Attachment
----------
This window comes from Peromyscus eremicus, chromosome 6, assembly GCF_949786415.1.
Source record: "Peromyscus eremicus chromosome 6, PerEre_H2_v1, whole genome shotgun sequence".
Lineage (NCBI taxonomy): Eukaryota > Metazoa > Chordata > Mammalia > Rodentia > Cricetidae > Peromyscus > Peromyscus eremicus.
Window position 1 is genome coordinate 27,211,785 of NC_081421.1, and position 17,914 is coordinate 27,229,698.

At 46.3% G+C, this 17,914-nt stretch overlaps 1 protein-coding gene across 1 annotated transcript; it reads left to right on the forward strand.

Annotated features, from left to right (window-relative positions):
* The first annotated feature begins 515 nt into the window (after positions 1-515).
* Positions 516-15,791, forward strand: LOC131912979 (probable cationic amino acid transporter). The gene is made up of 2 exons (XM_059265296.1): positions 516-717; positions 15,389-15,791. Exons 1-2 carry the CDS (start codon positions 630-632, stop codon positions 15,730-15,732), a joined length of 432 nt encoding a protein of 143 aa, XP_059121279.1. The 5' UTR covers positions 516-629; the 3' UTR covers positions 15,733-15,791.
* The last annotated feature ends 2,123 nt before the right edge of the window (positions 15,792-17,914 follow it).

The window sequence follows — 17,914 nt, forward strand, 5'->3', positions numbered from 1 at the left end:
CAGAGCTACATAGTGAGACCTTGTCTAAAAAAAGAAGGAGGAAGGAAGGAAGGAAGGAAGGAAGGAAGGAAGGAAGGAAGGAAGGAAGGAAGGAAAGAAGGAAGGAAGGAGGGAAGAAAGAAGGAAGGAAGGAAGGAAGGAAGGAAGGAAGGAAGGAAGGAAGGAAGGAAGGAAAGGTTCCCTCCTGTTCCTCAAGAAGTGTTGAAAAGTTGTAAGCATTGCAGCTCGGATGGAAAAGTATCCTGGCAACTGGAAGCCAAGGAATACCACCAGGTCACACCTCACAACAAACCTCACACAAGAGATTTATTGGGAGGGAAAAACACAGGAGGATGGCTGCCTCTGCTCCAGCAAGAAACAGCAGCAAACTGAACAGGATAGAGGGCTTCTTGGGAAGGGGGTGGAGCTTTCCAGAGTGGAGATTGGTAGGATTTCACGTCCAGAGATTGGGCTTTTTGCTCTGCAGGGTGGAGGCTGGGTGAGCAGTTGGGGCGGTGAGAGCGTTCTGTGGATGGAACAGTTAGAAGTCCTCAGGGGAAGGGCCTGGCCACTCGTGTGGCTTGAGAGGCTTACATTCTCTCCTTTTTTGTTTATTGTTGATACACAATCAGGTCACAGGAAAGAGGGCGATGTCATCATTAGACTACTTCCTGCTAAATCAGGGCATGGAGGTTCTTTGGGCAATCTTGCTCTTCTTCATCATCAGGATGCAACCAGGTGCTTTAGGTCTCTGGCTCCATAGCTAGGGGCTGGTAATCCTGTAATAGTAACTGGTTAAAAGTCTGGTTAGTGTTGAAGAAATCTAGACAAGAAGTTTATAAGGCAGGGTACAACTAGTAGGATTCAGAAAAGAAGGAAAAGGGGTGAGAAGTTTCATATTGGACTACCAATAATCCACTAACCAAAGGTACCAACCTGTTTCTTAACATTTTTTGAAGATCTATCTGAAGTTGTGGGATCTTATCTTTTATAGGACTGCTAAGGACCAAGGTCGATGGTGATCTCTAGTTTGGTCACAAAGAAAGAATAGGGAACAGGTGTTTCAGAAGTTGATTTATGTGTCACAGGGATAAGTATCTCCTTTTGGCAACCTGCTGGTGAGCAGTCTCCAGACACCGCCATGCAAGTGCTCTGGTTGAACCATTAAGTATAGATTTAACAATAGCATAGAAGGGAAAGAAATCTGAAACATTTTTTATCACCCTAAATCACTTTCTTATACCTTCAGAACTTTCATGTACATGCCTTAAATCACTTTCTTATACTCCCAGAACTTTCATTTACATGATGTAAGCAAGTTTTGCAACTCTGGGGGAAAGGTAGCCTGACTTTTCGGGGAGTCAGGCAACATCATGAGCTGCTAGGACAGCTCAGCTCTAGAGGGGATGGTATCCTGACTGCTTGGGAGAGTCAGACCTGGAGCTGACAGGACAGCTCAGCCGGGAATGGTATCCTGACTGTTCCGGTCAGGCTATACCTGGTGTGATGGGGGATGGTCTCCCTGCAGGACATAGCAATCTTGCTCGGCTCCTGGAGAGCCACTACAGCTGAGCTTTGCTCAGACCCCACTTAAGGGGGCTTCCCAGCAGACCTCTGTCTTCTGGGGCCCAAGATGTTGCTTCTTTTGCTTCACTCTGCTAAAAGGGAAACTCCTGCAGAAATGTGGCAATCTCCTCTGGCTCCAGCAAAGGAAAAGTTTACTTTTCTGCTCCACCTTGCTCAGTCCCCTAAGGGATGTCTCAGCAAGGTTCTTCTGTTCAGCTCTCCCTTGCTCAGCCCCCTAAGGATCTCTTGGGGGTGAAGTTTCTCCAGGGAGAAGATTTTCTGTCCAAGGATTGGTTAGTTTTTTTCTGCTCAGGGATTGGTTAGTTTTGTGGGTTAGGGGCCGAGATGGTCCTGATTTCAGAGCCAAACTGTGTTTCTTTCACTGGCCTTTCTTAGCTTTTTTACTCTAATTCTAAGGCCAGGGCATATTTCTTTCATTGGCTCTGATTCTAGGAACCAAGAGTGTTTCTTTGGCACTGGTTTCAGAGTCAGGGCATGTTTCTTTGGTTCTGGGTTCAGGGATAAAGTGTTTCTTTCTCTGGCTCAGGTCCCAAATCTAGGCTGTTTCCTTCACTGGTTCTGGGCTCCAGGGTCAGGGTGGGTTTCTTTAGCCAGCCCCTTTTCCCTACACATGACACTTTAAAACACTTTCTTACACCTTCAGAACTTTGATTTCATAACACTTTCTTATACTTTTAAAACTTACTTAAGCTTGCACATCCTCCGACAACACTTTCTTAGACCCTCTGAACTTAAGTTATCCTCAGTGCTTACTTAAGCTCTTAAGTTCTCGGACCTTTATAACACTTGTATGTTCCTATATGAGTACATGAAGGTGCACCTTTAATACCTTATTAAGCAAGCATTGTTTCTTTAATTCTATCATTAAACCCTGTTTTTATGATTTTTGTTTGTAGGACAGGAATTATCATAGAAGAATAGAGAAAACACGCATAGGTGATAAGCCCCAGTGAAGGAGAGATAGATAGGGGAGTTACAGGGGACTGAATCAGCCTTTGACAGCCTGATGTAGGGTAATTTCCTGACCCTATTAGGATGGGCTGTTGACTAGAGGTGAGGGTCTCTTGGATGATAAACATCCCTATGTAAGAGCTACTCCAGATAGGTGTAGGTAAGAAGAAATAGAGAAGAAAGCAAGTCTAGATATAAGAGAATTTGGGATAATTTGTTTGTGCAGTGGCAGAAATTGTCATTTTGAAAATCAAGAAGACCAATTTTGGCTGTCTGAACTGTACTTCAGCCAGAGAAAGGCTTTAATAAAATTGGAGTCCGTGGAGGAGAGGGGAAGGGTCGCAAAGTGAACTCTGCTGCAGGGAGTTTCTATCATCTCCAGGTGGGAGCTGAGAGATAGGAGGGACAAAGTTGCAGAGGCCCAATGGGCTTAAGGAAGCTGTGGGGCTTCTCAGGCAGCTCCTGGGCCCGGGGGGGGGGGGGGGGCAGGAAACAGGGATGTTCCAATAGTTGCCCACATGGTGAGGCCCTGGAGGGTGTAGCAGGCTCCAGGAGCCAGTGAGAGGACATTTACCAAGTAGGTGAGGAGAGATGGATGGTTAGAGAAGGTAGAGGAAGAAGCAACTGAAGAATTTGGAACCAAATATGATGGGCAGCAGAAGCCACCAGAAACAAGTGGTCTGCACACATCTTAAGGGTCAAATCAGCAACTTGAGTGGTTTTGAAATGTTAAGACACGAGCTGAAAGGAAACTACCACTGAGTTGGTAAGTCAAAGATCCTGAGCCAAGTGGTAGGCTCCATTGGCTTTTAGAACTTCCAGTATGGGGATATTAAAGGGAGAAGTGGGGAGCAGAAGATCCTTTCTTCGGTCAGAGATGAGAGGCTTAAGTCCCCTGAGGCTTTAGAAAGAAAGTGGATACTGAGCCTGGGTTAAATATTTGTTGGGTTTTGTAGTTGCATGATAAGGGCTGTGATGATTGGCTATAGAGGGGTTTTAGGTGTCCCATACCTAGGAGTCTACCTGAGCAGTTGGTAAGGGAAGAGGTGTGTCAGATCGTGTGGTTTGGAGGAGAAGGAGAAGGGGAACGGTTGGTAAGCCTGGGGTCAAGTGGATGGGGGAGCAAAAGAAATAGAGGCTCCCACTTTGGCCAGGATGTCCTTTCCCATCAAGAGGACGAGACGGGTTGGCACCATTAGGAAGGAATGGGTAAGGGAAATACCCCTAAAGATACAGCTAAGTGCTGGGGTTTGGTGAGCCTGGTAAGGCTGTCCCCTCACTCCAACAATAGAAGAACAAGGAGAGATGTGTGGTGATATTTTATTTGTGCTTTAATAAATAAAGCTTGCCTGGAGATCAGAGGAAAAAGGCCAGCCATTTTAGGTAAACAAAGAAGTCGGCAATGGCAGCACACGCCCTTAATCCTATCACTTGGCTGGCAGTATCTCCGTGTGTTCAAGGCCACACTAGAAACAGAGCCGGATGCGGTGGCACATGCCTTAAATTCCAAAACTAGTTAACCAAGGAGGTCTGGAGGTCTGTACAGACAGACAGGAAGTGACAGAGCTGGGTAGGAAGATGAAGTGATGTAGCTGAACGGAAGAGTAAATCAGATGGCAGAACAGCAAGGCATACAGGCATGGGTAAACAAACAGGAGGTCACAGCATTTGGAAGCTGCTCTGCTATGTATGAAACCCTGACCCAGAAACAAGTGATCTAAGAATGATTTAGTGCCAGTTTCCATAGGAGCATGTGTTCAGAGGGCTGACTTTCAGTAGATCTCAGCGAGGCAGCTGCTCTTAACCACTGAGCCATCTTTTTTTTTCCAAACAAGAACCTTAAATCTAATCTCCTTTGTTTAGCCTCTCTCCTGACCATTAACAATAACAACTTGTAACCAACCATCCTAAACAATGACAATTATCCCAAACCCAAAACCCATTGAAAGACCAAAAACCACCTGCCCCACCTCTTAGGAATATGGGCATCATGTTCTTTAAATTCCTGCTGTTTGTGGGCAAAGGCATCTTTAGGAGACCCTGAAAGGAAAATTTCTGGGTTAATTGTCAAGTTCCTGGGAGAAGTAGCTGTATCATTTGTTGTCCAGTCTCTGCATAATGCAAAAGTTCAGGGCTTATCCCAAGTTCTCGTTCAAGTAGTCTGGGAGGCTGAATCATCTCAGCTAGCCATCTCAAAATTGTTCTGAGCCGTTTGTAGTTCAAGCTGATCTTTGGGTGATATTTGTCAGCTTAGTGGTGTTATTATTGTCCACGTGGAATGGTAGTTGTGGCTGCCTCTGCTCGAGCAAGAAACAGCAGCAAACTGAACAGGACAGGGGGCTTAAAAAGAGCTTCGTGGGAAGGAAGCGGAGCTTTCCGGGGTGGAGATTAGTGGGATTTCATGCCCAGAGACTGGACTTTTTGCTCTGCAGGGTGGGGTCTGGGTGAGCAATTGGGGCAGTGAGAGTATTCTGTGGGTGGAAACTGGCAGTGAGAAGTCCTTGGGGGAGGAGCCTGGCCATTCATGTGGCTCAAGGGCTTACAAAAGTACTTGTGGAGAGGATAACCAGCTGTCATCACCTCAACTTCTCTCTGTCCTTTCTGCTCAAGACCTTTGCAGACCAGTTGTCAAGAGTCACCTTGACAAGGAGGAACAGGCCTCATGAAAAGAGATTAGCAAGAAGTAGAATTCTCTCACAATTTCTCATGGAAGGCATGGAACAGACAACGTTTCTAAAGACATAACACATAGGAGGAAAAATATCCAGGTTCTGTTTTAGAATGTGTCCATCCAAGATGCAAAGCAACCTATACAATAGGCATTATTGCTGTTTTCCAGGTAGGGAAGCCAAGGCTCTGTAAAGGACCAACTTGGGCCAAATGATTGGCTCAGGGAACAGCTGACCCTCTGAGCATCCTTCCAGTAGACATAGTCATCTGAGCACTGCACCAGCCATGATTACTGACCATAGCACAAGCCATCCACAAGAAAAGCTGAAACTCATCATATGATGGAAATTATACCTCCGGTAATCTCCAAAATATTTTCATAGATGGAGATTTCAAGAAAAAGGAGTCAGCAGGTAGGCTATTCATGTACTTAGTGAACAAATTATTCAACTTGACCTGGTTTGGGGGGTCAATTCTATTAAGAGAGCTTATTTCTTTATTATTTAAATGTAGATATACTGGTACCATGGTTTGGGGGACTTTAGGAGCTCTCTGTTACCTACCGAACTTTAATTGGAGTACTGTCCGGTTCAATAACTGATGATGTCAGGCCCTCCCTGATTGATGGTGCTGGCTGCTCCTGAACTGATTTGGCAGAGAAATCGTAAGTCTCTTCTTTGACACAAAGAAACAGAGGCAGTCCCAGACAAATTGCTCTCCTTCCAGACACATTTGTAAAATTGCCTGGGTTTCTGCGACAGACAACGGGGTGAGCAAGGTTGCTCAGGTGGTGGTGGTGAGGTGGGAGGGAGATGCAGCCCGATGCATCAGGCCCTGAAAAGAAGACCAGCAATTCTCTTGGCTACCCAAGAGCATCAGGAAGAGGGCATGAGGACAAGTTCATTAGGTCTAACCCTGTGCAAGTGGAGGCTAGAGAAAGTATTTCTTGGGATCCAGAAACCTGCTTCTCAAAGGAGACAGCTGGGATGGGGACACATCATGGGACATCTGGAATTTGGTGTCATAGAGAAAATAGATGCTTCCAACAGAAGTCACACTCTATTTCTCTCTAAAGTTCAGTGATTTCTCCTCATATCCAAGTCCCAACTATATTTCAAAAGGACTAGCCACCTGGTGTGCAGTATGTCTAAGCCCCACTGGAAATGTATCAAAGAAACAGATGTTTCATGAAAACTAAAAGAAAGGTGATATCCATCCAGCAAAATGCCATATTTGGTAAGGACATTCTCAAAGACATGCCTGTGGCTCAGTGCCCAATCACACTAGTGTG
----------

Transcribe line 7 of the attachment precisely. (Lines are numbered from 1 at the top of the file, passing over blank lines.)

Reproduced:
* The first annotated feature begins 515 nt into the window (after positions 1-515).